Dressed as a princess at the annual Halloween block party on Fairytale Lane, she meets two other “princesses” also facing money troubles: antique store owner Ariel and librarian Isabelle. When the women are invited to wear their costumes to a party where they’re mistaken for strippers, Cindy, Ariel, and Belle realize that a career change could be the best way to make their money problems go bippity-boppity-boo.
But can structured Cindy approach a stripper pole without sanitizing wipes? And could the blue-eyed anti-prince that has been crossing her path become Cindy’s happily ever after? At the Stroke of Midnight is a hilarious, empowering story where princesses can save themselves while slaying in stilettos.

Cynthia was the perfect housewife, the perfect mother, the perfect member of the Fairytale Lane community – until the day her husband ran off with the babysitter, took all their money, served her divorce papers and left her with a house to pay for.

Cynthia tries desperately to keep her image up, until she goes to a community block party dressed as a princess and meets two other “Princess” with financial problems.

When the trio gets invited to a party with a request of wearing those customs, they show up thinking they are entertaining children, when in fact it is a birth of a grown man and they are mistaken for strippers. A grown man PJ Charming, that both infuriates Cindy as well as making her feel something more.

Oh, this was great. It’s been a while since I have read anything by this author, so I was going into this book blindly. Yup, I totally just wanted to read this because of the author. I knew I was going to get crude humor, great characters, and some steaminess.

I loved the trio, I loved the way Ariel bought out Cindy out of her shell so she could be an independent woman again instead of living under her husband’s life. With Ariel’s and PJ’s help, Cindy gets her independents back, takes control of her life, listens to things she wants and rebuilds the relationship with her daughter.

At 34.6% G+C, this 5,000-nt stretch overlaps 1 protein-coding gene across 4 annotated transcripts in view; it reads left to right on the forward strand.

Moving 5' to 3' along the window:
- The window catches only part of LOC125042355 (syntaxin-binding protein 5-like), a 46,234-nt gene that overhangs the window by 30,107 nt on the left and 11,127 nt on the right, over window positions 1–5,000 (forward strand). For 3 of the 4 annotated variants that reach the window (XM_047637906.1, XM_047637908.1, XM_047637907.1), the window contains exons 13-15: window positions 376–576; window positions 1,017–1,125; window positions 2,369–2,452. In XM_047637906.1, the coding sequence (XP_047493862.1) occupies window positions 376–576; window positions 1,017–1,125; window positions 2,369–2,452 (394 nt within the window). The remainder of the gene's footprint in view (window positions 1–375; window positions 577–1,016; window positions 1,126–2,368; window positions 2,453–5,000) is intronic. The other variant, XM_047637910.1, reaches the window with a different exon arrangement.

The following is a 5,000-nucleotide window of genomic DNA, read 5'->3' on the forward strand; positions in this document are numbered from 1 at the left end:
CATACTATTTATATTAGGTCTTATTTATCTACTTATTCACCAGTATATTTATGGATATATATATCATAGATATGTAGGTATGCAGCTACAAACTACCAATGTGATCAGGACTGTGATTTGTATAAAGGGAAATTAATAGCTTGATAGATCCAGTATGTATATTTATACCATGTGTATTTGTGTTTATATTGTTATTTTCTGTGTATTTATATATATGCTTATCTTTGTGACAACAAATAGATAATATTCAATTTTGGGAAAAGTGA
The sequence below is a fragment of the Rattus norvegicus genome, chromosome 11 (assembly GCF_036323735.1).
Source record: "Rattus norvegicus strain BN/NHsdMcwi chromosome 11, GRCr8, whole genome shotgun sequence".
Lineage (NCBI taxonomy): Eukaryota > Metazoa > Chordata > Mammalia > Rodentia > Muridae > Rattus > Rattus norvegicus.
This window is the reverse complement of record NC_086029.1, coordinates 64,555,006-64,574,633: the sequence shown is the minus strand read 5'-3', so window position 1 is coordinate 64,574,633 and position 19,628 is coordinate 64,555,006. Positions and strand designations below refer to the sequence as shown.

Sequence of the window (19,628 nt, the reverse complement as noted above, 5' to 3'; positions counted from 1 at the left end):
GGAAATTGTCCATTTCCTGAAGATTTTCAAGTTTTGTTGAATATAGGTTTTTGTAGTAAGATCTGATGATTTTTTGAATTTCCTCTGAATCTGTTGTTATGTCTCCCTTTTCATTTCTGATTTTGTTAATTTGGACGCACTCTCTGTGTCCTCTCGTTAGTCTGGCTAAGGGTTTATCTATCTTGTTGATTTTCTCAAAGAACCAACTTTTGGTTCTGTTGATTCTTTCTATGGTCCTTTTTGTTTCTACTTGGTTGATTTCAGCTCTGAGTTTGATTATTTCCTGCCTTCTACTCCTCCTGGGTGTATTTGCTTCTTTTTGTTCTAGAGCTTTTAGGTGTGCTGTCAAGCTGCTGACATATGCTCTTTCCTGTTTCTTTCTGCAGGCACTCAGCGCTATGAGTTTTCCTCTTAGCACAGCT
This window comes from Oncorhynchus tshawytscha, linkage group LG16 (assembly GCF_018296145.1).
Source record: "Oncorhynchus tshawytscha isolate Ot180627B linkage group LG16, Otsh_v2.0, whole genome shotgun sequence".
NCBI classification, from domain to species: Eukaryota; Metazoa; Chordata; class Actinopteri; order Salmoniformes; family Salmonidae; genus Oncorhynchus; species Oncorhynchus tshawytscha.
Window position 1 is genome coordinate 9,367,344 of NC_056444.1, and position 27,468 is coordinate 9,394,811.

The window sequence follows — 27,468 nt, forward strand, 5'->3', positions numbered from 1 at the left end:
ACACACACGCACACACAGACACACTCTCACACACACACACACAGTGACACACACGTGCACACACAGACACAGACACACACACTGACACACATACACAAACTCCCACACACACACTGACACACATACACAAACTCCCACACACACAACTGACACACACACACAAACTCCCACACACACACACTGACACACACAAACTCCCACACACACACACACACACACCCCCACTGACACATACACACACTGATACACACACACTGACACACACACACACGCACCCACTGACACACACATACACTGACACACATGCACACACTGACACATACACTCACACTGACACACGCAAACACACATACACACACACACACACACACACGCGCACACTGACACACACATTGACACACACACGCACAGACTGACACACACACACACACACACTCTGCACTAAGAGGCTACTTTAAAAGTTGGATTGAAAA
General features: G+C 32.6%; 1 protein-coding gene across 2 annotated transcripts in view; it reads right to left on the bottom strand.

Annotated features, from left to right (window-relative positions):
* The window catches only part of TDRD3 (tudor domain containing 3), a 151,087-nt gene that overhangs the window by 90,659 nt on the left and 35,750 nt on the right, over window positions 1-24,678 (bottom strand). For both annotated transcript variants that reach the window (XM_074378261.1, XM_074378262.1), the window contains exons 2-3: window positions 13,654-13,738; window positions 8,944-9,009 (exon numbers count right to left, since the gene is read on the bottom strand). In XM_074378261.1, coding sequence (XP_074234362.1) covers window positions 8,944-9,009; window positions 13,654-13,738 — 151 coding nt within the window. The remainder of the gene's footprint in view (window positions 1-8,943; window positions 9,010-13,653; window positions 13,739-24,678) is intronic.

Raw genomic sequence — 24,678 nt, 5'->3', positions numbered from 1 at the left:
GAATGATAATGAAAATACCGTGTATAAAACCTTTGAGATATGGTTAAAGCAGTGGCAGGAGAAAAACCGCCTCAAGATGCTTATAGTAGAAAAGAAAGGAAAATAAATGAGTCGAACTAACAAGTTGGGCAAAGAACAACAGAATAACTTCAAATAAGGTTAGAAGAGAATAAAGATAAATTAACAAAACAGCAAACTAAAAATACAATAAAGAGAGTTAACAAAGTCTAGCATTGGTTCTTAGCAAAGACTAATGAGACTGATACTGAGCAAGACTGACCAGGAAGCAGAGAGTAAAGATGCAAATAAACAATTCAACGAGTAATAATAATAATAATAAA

I loved Ariel the best, she had the mouth of a sailor, but she was also such a great supportive friend and the reason Cindy was able to break out of her shell.

The housewife to an exotic dance was an interesting trope that I myself have never explored before, but watching them navigate how this new experience and building their business around it was amusing and laugh out loud funny.

It’s a story of self-discovery, independence, growth and strong female relationships. It was just the kind of light book I needed in my life right now.

The only issue I feel like I had in this is the way PJ treated Cindy at the beginning was a bit annoying. I did not feel like she deserved it. Also, when her ex-husband shows up in the end, that whole scene I felt, could have been resolved much quicker.

I wouldn’t say that this is for everything. This book has a lot of cursing humor in it, with some steamy scenes in the end. If you are uncomfortable with it, it’s a warning in advance. Otherwise, if you are looking for something that will leave you in stitches, this is definitely a fast paced, fun ride and I cannot wait for the other two stories.